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   Evolution of Sex

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Evolutionary biologists have been struggling to explain for the past 100 years why sex exists. In theory, asexual organisms should fare much better than their sexual counterparts - a species of parthenogenetic females, for example, could reproduce twice as fast and wouldn't have to waste valuable time seeking an appealing mate. However, we know from nature that sexually reproducing species predominate, whereas asexual lineages are few and short-lived. Why does sex survive despite its obvious costs? And where should we start looking for answers to this 'paradox of sex'? The April issue of Nature Reviews Genetics is dedicated to these and related questions, with an emphasis on empirical studies that have become possible with the application of molecular genetic methods to evolutionary issues.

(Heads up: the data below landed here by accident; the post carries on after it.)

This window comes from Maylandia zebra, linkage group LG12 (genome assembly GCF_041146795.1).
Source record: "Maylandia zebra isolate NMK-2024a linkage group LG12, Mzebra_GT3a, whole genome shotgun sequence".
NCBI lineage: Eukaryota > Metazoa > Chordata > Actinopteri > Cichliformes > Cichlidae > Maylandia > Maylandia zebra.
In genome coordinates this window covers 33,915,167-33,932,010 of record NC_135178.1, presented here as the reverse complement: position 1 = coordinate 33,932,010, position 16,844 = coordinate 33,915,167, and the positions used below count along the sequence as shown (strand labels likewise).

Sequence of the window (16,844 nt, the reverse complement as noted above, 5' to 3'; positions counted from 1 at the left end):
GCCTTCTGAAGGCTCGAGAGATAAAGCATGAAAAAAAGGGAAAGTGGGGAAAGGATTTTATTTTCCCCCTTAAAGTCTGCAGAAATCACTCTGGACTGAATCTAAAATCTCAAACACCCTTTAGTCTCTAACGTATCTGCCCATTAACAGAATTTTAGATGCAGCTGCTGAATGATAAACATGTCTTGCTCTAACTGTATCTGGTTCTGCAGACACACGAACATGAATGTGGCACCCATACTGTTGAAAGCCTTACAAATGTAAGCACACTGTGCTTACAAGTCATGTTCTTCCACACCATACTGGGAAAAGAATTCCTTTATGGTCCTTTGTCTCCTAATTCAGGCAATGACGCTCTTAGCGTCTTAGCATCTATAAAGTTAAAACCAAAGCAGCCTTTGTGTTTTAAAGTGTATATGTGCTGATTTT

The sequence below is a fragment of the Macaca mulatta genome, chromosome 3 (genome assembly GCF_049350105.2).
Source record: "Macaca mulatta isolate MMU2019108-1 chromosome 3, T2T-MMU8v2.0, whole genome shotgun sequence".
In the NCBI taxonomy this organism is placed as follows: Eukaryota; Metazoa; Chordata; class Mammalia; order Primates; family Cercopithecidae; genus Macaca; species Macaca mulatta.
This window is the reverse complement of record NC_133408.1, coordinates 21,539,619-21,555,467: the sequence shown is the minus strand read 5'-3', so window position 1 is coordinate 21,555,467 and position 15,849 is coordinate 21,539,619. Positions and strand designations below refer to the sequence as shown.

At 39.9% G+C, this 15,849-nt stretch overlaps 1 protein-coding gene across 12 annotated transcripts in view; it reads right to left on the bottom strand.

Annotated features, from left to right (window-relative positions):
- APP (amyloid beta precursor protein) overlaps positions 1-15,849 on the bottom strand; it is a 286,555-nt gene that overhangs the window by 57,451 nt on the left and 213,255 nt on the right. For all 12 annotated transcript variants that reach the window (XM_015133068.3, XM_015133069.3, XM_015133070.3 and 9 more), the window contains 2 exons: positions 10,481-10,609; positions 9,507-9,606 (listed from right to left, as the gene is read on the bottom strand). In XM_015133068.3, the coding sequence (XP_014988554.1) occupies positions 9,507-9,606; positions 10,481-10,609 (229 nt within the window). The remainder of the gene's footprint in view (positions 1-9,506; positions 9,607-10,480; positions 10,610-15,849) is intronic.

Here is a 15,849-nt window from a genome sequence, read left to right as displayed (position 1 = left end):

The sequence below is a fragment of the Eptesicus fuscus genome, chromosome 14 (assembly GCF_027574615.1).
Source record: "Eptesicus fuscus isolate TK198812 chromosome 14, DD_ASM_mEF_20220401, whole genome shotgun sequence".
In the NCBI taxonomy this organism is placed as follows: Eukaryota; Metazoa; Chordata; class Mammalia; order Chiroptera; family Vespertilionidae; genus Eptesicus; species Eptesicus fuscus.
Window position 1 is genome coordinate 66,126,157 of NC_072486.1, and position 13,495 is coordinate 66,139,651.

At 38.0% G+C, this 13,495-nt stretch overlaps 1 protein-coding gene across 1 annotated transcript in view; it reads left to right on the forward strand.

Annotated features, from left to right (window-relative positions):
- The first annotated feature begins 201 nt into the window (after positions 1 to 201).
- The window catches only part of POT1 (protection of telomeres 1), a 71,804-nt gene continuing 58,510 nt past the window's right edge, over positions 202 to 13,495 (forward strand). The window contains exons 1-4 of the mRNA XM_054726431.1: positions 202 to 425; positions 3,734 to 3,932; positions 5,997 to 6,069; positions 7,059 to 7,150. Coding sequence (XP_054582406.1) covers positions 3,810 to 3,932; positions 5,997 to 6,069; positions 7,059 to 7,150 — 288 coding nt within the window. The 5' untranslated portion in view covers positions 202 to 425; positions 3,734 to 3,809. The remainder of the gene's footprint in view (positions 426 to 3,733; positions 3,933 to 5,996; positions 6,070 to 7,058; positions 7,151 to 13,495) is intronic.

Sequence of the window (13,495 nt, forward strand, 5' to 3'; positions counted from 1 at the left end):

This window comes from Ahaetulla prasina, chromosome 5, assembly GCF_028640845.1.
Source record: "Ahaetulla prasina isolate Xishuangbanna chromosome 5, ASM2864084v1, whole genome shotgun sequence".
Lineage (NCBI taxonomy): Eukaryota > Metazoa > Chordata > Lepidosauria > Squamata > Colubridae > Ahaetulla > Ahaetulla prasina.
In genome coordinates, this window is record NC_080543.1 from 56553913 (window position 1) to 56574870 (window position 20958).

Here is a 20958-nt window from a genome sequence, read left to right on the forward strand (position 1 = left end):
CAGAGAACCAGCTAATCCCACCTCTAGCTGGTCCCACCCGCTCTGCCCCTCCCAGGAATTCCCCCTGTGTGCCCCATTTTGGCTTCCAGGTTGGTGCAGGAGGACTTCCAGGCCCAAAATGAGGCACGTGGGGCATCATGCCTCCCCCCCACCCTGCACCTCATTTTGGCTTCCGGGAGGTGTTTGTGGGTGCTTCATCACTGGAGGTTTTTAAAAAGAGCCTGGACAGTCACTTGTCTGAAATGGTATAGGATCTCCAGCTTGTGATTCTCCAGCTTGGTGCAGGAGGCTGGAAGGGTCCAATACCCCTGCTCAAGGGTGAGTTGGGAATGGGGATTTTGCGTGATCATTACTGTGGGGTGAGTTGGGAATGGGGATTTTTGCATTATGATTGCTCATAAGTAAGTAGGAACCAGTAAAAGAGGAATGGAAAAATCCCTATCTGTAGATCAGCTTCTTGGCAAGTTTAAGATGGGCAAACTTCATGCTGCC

The study of sex engages scientists from different areas of biology, who investigate how and why sex evolved in the first place, why it is maintained, and how the distinct morphology of the two sexes has developed and evolved in animals and plants. The diversity of these disciplines is reflected in this Web Focus, where we have grouped these articles with other related Reviews and Highlights that have appeared in this journal over the past 18 months, and with relevant research, review and commentary articles from the Nature Publishing Group. The problem of sex might be an old one, but the variety of issues it raises will continue to provide challenges for years to come.

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